Web science as a discipline gives us hope that there will be a supply of knowledgeable — indeed, imaginative — workers able to contribute to that discussion.

Posted by: John Erickson | July 23, 2013

Senator Leahy’s position on Aaron’s Law and CFAA Reform

Recently I wrote each member of Vermont’s congressional delegation, Senators Patrick Leahy and Bernie Sanders and Congressman Peter Welch, regarding Aaron’s Law, a proposed bill named in memory of the late Aaron Swartz that would implement critical changes to the notorious Computer Fraud and Abuse Act (CFAA) (18 U.S.C. 1030). As usual, Senator Leahy responded quickly and with meat:

Dear Dr. Erickson:

Thank you for contacting me about the need to reform the Computer Fraud and Abuse Act (CFAA). I appreciate your writing to me about this pressing issue.

In my position as Chairman of the Senate Judiciary Committee, I have worked hard to update the Computer Fraud and Abuse Act in a manner that protects our personal privacy and our notions of fairness. In 2011, I included updates to this law in my Personal Data Privacy and Security Act that would make certain that purely innocuous conduct, such as violating a terms of use agreement, would not be prosecuted under the CFAA. This bill passed the Judiciary Committee on November 22, 2011, but no further action was taken in the 112th Congress. I am pleased that others in Congress have joined the effort to clarify the scope of the CFAA through proposals such as Aaron’s law. Given the many threats that Americans face in cyberspace today, I believe that updates to this law are important. I am committed to working to update this law in a way that does not criminalize innocuous computer activity.

As technologies evolve, we in Congress must keep working to ensure that laws keep pace with the technologies of today. I have made this issue a priority in the past, and will continue to push for such balanced reforms as we begin our work in the 113th Congress.

Again, thank for you contacting me, and please keep in touch.


United States Senator

Thanks again for your great service to Vermont and the United States, Sen. Leahy!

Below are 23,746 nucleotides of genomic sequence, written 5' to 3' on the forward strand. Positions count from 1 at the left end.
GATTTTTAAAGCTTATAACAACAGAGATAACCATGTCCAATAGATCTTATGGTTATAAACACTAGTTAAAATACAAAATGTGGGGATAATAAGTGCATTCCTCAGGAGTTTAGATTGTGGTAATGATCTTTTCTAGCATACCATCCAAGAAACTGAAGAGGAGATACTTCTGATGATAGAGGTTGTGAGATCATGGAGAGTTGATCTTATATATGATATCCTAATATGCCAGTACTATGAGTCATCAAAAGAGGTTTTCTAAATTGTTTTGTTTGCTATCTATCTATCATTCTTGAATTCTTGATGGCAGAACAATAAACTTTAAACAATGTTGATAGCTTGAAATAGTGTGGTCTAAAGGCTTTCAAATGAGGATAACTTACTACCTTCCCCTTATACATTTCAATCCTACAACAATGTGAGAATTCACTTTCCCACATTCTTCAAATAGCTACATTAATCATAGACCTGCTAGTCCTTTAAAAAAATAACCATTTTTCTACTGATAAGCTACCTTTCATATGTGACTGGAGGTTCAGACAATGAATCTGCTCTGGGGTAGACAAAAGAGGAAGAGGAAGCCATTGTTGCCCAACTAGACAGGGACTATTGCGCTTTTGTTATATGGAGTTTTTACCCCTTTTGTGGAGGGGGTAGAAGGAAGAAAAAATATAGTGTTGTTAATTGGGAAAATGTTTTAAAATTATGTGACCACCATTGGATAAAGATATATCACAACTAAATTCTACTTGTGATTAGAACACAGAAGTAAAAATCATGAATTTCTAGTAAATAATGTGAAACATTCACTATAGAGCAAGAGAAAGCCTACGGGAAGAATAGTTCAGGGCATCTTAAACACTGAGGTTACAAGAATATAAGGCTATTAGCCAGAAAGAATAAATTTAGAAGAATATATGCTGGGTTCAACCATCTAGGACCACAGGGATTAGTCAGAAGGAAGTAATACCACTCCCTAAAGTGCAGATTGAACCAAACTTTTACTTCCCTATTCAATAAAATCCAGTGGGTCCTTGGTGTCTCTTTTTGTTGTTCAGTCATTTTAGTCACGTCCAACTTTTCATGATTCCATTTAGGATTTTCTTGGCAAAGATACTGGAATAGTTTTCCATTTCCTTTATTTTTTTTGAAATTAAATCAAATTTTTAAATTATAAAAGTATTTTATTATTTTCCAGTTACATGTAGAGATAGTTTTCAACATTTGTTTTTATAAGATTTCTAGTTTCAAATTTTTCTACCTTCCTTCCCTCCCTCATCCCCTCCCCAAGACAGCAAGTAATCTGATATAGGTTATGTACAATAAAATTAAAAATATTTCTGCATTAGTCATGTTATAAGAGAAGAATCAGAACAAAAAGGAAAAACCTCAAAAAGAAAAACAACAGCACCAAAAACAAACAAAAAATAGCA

Posted by: John Erickson | July 19, 2013

Whistleblowing, extreme transparency and civil disobedience

In her recent post Whistleblowing Is the New Civil Disobedience: Why Edward Snowden Matters the great danah boyd wrote:

Like many other civil liberties advocates, I’ve been annoyed by how the media has spilled more ink talking about Edward Snowden than the issues that he’s trying to raise. I’ve grumbled at the “Where in the World is Carmen Sandiego?” reality show and the way in which TV news glosses over the complexities that investigative journalists have tried to publish as the story unfolded. But then a friend of mine – computer scientist Nadia Heninger – flipped my thinking upside down with a simple argument: Snowden is offering the public a template for how to whistleblow; leaking information is going to be the civil disobedience of our age.

For several weeks I’ve debated with friends and colleagues over whether Mr. Snowden’s acts indeed represent civil disobedience and not some other form of protest. I’ve argued, for example, that they might not because he didn’t hang around to “face the consequences.” danah’s post provoked me to examine my views more deeply, and I sought out a more formal definition (from the Stanford Encyclopedia of Philosophy) to better frame my reflection. Based on how Mr. Snowden’s acts exhibit characteristics including conscientiousness, communication, publicity and non-violence, I do now see his whistleblowing as an example of civil disobedience.

Conscientiousness: All the evidence suggests that Mr. Snowden is serious, sincere and has acted with moral conviction. To paraphrase the Stanford Encyclopedia, he appears to have been motivated not only out of self-respect and moral consistency but also by his perception of the interests of his society.

Communication: Certainty Mr. Snowden has sought to disavow and condemn US policy as implemented by the NSA and has successfully drawn public attention to this issue; he has also clearly motivated others to question whether changes in laws and/or policies are required. The fact that he has legislators from both sides of the aisle arguing among themselves and with the Omama Administration is testimony to this. It is not clear to me what specific changes (if any) Mr. Snowden is actually seeking, and he certainly has not been actively engaged in instigating changes e.g. behind the scenes, but I don’t think this is required; his acts are clearly about effecting change by committing extreme acts of transparency.

Publicity: This is an interesting part of the argument; while e.g. Rawls and Bedau argue that civil disobedience must occur in public, openly, and with fair notice to legal authorities, Smart states what seems obvious: to provide notice in some cases gives political opponents and legal authorities the opportunity to suppress the subject’s efforts to communicate. We can safely assume that Mr. Snowden did not notify his superiors at the NSA, but his acts might be still be regarded as “open” as they were closely followed by an acknowledgment and a statement of his reasons for acting. He has not fully disclosed what other secret documents he has in is possession, but it does not appear he has anonymously released any documents, either.